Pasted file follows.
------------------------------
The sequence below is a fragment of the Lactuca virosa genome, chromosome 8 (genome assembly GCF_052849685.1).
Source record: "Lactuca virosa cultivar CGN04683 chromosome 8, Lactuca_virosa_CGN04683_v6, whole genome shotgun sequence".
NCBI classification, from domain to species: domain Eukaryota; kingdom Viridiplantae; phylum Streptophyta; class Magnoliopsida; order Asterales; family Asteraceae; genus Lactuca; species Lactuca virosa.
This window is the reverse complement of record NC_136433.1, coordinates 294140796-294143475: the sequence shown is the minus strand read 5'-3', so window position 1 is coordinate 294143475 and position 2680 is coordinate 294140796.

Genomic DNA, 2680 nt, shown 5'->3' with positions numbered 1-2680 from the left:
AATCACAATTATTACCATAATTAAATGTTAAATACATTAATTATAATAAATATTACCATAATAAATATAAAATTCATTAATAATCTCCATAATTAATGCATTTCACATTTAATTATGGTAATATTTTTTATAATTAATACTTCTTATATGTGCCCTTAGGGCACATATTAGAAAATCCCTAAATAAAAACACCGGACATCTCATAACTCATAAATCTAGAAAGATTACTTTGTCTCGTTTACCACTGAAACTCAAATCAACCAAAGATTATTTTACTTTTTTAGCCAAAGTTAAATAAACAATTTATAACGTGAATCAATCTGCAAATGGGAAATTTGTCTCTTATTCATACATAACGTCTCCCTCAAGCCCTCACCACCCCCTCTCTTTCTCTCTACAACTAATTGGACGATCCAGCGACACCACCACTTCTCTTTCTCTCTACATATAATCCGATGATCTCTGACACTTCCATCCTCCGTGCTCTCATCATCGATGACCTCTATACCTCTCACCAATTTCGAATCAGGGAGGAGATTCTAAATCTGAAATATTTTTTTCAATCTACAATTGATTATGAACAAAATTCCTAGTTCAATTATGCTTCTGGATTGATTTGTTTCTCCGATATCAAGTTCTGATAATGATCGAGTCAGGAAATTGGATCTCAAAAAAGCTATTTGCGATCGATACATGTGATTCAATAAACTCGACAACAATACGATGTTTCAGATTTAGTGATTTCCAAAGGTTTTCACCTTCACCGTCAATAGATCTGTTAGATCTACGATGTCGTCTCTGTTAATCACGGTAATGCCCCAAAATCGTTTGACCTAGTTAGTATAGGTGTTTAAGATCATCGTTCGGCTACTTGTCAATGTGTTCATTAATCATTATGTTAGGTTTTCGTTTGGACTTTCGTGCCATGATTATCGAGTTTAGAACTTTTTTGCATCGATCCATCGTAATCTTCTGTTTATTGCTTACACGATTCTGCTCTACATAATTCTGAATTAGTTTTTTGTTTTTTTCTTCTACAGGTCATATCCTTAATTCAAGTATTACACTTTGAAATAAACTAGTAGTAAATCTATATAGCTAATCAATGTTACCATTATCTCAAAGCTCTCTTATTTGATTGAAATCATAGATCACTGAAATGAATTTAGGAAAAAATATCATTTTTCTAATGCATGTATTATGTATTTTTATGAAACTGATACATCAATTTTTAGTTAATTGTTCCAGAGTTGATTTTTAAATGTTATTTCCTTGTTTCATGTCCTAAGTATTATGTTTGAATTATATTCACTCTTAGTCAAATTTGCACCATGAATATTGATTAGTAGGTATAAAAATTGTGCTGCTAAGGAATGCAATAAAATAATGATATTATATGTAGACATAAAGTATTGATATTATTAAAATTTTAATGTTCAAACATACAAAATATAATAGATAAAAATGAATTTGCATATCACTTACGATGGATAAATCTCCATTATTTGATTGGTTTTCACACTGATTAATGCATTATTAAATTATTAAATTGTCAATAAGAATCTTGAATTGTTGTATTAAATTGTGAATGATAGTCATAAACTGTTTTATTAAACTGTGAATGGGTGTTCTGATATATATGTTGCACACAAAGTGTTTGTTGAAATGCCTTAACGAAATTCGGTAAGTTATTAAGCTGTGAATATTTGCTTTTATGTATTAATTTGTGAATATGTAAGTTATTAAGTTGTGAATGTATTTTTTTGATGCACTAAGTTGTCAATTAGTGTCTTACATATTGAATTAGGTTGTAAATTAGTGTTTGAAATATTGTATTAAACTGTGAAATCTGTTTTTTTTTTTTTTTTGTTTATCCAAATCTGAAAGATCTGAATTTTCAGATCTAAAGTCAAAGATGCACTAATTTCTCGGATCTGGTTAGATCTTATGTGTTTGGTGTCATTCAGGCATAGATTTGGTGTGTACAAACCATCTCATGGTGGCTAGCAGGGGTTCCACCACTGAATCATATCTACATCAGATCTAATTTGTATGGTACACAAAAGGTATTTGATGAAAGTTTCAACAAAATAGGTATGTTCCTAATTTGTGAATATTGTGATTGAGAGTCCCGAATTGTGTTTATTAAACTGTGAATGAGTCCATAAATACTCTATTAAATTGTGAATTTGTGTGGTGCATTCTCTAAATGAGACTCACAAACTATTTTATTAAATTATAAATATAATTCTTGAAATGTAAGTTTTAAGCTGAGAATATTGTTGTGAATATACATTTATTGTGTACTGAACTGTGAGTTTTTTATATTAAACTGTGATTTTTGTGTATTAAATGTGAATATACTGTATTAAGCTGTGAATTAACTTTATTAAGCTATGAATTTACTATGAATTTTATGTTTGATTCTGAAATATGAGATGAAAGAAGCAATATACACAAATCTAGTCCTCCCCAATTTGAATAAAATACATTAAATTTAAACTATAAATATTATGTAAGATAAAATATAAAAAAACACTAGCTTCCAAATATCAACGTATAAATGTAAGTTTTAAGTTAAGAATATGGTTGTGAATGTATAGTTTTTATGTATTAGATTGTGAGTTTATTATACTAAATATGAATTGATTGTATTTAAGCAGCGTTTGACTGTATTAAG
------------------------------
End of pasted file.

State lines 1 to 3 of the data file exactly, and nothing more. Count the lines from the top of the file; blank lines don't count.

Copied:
The sequence below is a fragment of the Lactuca virosa genome, chromosome 8 (genome assembly GCF_052849685.1).
Source record: "Lactuca virosa cultivar CGN04683 chromosome 8, Lactuca_virosa_CGN04683_v6, whole genome shotgun sequence".
NCBI classification, from domain to species: domain Eukaryota; kingdom Viridiplantae; phylum Streptophyta; class Magnoliopsida; order Asterales; family Asteraceae; genus Lactuca; species Lactuca virosa.